Published: 02nd May 2012
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I never thought it would happen to me, but it did. I’ve heard others speak of it, but I figured I could never fit the bill, especially at this phase of my life. I was wrong.

Some time back, I was at our neighborhood diner with my husband, a friend and her two kids, and my son. I had taken him to the Ladies Room (he was on the brink of being potty trained), and we were rushing to exit the bathroom. As we washed our hands, a woman entered the restroom, saw us, and out of nowhere looked me in the eye and bluntly asked if I was the mom or grandmom?

I was stunned. Livid. Totally caught off guard. And, suddenly quite self-conscious.

I stole a fast glance in the bathroom mirror before we exited, examining the age of my face.

Ok…..I don’t look 22. I admit it. I have a couple of frown lines, and I’m not a Botox kinda gal. I certainly feel more tired than I did when I was younger. But, could someone truly mistake me for
a grandmother?

I could be a grandma chronologically, that is true, but I only became a midlife mom at 42. And, some become first time moms even later than that. It is a personal choice and not one that should have to be defended…let alone to a perfect (or should I say intrusive) stranger. And, what was her story? Is she a mom or a grandmom? How exactly did she want me to answer? What would she have said next? Was there a right or wrong response? I’m not usually someone who wants for
words, but suddenly I was completely tongue-tied, and a bit sick to my stomach (luckily I had had a light lunch). I know I had no reason to take it personally. After all, why let a remark from a complete stranger get to me? But, it did. She pushed a button in me that I didn’t even know existed.

I glared at the woman, with a look of horror on my face, no doubt, and hastily retorted, “I’m not going to respond to that,” as I bolted out the door with Seth, my son. I couldn’t get out of the bathroom fast enough. Not exactly a pithy response on my part, but I wasn’t prepared for a dialogue on this subject. And, frankly, I was more focused at the time on our ongoing potty training challenges. How would Joan Rivers have answered such a question? And what about
Jerry Seinfeld? I bet he would have had a quick comical comeback. Would a man ever be asked that question? Men become fathers at all ages, and there’s much less said about that.

When I scurried back to our table, dragging Seth behind me, I told my husband and fellow mom friend what had happened. She, in fact, has a full head of glistening thick gray hair which she wears proudly, and said it has commonly happened to her, and she wasn’t fazed one bit. I, on the other hand, have no gray (except for some hidden strands), and I don’t color my hair (not yet anyway). So…what was this about, and why did it get to me so? Do I dress like grandmom?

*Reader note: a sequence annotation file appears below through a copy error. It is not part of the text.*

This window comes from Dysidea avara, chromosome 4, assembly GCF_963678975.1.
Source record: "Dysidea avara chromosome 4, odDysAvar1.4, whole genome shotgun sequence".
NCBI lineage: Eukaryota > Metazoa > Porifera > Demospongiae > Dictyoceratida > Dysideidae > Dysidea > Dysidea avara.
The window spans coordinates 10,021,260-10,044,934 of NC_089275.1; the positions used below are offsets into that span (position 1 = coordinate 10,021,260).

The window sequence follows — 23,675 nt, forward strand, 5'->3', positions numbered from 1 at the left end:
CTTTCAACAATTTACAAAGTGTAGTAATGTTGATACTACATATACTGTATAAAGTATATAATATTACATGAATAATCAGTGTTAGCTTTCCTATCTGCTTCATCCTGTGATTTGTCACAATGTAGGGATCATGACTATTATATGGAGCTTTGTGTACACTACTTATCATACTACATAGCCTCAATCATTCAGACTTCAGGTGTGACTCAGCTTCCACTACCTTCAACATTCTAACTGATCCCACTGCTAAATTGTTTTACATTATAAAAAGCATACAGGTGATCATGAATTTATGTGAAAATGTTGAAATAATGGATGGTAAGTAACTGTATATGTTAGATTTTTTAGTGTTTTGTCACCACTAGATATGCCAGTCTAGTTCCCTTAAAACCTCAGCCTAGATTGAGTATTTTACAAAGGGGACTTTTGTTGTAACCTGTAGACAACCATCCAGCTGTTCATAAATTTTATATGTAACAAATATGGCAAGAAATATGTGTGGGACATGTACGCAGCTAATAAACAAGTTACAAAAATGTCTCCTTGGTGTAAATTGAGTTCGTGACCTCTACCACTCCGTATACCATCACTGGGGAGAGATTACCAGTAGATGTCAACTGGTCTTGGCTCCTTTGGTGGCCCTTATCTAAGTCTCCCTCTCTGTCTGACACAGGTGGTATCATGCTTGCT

Okay, I could wear stretch pants a bit less, but they’re easy and comfortable, and I’m ready for a workout. Were my mannerisms somehow like one (whatever that means)? My friend responded that the stranger probably looked at Seth’s blonde hair, compared to my almost jet black hair, and surmised I couldn’t possibly be his mom. Was she just curious? He is a very cute child, and often attracts attention…but still. This kind of attention I don’t need. Or maybe she was annoyed that I had a boy in the Ladies Room, and this was her way of breaking the ice so she could say something about the real matter at hand? Perhaps she was next going to comment on that? Who knows? I can’t get inside her head, nor do I particularly want to.

Once you have a child, does it give outgoing strangers free license to say whatever is on their mind that relates to you as a parent or your child? Do “later” moms need to prepare themselves for potential questions like this and be poised to respond in either a confident or matter of fact manner? Or, do we have the right to just blow it off without feeling rude? But, isn’t the question itself rude? I would have loved to have a canned humorous retort at my fingertips, but with all my media experience doing television interviews, etc. as an author, nothing prepared me for this moment.

As commonplace as it is these days for women to become later moms, it’s easy to still feel judged. Age can be a delicate, highly personal subject for women, whether a mom or not. And, moms sometimes have a heightened level of sensitivity since being a relatively new mom can conjure up emotions one might not expect.

All the more reason us “later” moms have to stick together and empower each other to stand behind the choices we have made. Despite a possible gray hair here or there…or some raging perimenopausal hormones, there is something to be said for the life experience and wisdom we bring to the parenting table. And, I, myself, am proud of what I’ve lived through and the strength I’ve acquired over the years. I feel blessed to have the opportunity to share it with my son. He doesn’t care how old I am…and that’s what matters the most. Unconditional loves knows no age.

Robin is the author of How to Meet a Mensch in NY and How to Marry a Mensch, and works as a Love Coach for singles www.LoveCoach.com). She is also the founder of a moms group Motherhood Later…Than Sooner (www.MotherhoodLater.com), an international network for those who became a mom at age 35+, whether for the first time or again. She’s been seen on The Today Show, CNN, Good Day NY, etc., and lives in Great Neck, NY with her mensch husband and mensch-in-the-making son.

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